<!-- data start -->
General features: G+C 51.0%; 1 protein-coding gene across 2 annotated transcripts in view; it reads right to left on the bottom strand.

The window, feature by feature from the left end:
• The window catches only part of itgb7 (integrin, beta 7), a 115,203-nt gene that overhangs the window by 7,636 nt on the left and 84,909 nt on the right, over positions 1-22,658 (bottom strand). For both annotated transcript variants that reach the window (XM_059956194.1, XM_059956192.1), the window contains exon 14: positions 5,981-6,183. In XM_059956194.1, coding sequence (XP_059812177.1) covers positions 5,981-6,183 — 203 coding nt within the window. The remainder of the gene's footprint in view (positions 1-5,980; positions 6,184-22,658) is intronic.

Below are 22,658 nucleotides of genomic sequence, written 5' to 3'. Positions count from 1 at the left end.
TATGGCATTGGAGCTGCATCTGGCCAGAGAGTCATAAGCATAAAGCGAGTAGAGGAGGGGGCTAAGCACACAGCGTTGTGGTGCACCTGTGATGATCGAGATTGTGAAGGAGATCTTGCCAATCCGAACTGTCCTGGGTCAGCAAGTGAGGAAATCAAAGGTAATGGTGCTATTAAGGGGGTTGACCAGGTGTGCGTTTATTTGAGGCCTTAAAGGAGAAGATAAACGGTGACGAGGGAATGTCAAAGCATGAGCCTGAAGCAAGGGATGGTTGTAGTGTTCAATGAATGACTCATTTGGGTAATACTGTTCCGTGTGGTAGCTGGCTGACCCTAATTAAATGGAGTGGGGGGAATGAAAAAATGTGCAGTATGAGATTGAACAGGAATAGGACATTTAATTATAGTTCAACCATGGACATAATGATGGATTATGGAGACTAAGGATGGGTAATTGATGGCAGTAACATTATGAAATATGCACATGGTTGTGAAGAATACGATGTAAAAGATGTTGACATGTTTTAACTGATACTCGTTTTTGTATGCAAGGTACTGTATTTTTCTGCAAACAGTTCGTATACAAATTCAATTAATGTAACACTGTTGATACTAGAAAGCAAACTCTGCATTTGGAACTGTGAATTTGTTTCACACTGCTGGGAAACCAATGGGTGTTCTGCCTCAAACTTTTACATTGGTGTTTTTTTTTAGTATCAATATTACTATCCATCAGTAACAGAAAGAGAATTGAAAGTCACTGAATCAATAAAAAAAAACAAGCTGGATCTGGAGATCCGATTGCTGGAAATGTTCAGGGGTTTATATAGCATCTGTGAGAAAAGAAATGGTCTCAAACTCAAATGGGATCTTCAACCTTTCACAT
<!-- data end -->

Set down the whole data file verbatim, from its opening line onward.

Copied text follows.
General features: G+C 51.0%; 1 protein-coding gene across 2 annotated transcripts in view; it reads right to left on the bottom strand.

The window, feature by feature from the left end:
• The window catches only part of itgb7 (integrin, beta 7), a 115,203-nt gene that overhangs the window by 7,636 nt on the left and 84,909 nt on the right, over positions 1-22,658 (bottom strand). For both annotated transcript variants that reach the window (XM_059956194.1, XM_059956192.1), the window contains exon 14: positions 5,981-6,183. In XM_059956194.1, coding sequence (XP_059812177.1) covers positions 5,981-6,183 — 203 coding nt within the window. The remainder of the gene's footprint in view (positions 1-5,980; positions 6,184-22,658) is intronic.

Below are 22,658 nucleotides of genomic sequence, written 5' to 3'. Positions count from 1 at the left end.
TATGGCATTGGAGCTGCATCTGGCCAGAGAGTCATAAGCATAAAGCGAGTAGAGGAGGGGGCTAAGCACACAGCGTTGTGGTGCACCTGTGATGATCGAGATTGTGAAGGAGATCTTGCCAATCCGAACTGTCCTGGGTCAGCAAGTGAGGAAATCAAAGGTAATGGTGCTATTAAGGGGGTTGACCAGGTGTGCGTTTATTTGAGGCCTTAAAGGAGAAGATAAACGGTGACGAGGGAATGTCAAAGCATGAGCCTGAAGCAAGGGATGGTTGTAGTGTTCAATGAATGACTCATTTGGGTAATACTGTTCCGTGTGGTAGCTGGCTGACCCTAATTAAATGGAGTGGGGGGAATGAAAAAATGTGCAGTATGAGATTGAACAGGAATAGGACATTTAATTATAGTTCAACCATGGACATAATGATGGATTATGGAGACTAAGGATGGGTAATTGATGGCAGTAACATTATGAAATATGCACATGGTTGTGAAGAATACGATGTAAAAGATGTTGACATGTTTTAACTGATACTCGTTTTTGTATGCAAGGTACTGTATTTTTCTGCAAACAGTTCGTATACAAATTCAATTAATGTAACACTGTTGATACTAGAAAGCAAACTCTGCATTTGGAACTGTGAATTTGTTTCACACTGCTGGGAAACCAATGGGTGTTCTGCCTCAAACTTTTACATTGGTGTTTTTTTTTAGTATCAATATTACTATCCATCAGTAACAGAAAGAGAATTGAAAGTCACTGAATCAATAAAAAAAAACAAGCTGGATCTGGAGATCCGATTGCTGGAAATGTTCAGGGGTTTATATAGCATCTGTGAGAAAAGAAATGGTCTCAAACTCAAATGGGATCTTCAACCTTTCACAT